Thimphu, Bhutan – Day 1(b)

Tashichhodzong

Tashichhodzong (Thimphu Dzong) – The “fortress of the glorious religion” was initially constructed in 1641 and restored by the Third King Jigme Dorji Wangchuck in the 1960s. Tashichhodzong houses some ministries, His Majesty’s secretariat, and the central monk body.

DrukAsia

Tashichhodzong

Dzongs serve as the religious, military, administrative, and social centers of their district. The rooms inside the dzong are typically allocated half to administrative function (such as the office of the penlop or governor), and half to religious function, primarily the temple and housing for monks. This division between administrative and religious functions reflects the idealized duality of power between the religious and administrative branches of government.

Wiki

Tashichhodzong
It was all serene when you step into a Dzong.

Tashichhodzong
The religious half side of the Dzong.

Tashichhodzong
Lots of prayer wheels in Bhutan too.

Tashichhodzong
A monk! Quick, snap snap

Centenary Farmers' Market

Every Saturday and Sunday most of the Thimphu population congregate on the banks of the river where the weekend market is held. Here villagers from the valley and other nearby places come to sell
their wide range of agriculture products

DrukAsia

Centenary Farmers' Market
Contrary to our markets, it was all quiet in this market where people were slowly picking out their food to buy and there was no haggling or brawling of any sorts. So does this constitute to the fact the people are the happiest in the world?

Centenary Farmers' Market
The market is of 2 levels and segregated to different types of food like vegetables, fruits etc.

Centenary Farmers' Market
Meat was mainly dried meats since they have long dry winters and historically many homes were without a refrigerator until recent times.

Centenary Farmers' Market
Vegetables were cut and dried on the counter immediately.

Centenary Farmers' Market
Natural yeast….

Centenary Farmers' Market
Babies were all carried on the back in this way in Bhutan and many people are still wearing their national costumes pretty much on a daily basis.

Buddha Point
From the valley, we can see the whole Thimphu city. As you can see that Bhutan is pretty sparsely populated compared to other densely populated cities.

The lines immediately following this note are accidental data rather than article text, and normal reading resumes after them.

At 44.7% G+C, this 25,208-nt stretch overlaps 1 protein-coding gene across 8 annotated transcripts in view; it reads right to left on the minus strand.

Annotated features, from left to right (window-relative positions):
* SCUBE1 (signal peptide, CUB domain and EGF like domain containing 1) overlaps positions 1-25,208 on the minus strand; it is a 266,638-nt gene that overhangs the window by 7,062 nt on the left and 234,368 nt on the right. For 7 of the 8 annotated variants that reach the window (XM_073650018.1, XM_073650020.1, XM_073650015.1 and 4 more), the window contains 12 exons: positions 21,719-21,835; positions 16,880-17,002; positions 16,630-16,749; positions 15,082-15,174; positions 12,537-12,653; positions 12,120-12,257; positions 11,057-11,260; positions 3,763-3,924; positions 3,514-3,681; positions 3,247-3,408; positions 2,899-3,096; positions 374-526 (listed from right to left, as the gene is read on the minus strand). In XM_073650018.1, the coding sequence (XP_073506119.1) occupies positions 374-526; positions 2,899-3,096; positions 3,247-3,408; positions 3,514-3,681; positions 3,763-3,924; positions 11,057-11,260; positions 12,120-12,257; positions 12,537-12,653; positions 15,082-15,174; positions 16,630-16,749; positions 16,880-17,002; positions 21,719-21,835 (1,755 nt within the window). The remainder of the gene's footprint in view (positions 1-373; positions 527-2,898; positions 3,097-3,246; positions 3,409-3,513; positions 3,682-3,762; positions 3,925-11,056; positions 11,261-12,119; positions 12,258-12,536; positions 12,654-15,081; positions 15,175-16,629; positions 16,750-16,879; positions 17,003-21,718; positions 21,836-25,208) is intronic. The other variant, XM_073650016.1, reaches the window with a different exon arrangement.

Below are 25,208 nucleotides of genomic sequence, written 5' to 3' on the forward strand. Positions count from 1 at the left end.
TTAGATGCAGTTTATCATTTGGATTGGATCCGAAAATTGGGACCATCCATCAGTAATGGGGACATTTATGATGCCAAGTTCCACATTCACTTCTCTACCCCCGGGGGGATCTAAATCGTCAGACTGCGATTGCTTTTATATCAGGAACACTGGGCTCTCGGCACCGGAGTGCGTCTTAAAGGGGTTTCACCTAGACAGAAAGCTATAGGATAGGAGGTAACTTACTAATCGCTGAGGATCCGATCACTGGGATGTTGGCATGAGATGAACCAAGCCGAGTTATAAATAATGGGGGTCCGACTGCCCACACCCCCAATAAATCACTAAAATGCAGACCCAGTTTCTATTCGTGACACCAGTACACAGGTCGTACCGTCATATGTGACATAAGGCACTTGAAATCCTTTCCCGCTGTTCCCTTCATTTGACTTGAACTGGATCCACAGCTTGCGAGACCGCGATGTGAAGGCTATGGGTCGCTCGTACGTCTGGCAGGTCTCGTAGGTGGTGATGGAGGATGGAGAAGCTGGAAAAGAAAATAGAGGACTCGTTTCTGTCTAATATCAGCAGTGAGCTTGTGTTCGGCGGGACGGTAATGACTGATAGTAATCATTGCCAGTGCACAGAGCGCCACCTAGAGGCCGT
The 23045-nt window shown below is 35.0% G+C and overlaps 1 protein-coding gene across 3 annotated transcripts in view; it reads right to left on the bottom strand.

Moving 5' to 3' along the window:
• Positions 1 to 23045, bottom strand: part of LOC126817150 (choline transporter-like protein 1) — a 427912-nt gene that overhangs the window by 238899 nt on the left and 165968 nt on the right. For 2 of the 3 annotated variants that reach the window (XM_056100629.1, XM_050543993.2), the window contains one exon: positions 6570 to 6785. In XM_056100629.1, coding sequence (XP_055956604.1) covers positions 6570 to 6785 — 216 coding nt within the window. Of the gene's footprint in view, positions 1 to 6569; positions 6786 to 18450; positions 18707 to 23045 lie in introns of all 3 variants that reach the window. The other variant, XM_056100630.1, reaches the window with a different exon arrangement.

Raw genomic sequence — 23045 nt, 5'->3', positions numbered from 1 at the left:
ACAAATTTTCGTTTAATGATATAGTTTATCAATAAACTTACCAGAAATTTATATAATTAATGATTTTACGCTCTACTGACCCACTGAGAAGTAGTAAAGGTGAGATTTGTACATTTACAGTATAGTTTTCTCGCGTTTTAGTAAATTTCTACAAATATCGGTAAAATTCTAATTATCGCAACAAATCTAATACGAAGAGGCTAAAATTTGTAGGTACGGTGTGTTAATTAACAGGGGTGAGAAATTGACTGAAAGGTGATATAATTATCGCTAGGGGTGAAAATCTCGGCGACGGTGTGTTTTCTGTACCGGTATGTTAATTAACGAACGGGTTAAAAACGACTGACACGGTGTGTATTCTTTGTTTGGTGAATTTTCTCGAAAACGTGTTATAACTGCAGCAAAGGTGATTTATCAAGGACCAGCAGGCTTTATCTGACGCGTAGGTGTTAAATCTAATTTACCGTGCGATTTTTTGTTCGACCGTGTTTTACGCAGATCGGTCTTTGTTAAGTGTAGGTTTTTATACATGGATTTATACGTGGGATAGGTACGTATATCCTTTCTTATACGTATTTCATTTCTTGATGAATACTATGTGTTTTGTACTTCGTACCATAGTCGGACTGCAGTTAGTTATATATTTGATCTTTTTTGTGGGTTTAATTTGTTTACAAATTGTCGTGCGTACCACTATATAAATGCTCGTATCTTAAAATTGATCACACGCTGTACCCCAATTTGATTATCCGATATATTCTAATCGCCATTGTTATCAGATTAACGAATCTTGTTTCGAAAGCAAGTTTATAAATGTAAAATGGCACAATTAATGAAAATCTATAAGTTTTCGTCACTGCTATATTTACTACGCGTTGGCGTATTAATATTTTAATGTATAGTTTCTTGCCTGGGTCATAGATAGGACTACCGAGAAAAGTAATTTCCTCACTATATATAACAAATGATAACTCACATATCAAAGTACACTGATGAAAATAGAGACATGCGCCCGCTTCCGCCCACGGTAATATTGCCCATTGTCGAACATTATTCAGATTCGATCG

Buddha Point

Located at Kuensel Phodrang, the 169 feet bronze statue of Buddha Dordenma, Vajra Throne Buddha symbolising indestructibility will be completed soon. The Buddha statue itself is competed awaiting paintings, but visitors can drive up to the Buddha point and view the tallest statue of Lord Buddha.

Drukasia

Buddha Point

National Memorial Chorten

The Memorial Chorten, also known as the Thimphu Chorten, is a chorten in Thimphu, Bhutan, located on Doeboom Lam in the southern-central part of the city near the main roundabout and Indian military hospital. The chorten, built in 1974 to honour the 3rd King of Bhutan, Jigme Dorji Wangchuck (1928–1972), is a prominent landmark in the city with its golden spires and bells. In 2008, it underwent extensive renovation. It is popularly known as “the most visible religious landmark in Bhutan”.

Wiki

National Memorial Chorten
Currently, this place is popular with the older generation where they would stay there for the day to chant and pray and go home when dusk falls. So accordingly to my guide, this place is like a elderly day care for some people where they would bring their elderly to here in the morning wth food and they would pick them up again in the evening.

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2 Comments (+add yours?)

  1. Beauty Box
    Oct 04, 2013 @ 11:26:21

    Great pictures….what a fascinating place! Looking forward to more of your Bhutan posts 🙂

  2. Xuan-er
    Oct 04, 2013 @ 17:22:40

    @BB: thanks! yeah more post would be up soon….these past 2 weeks was really hectic 😛

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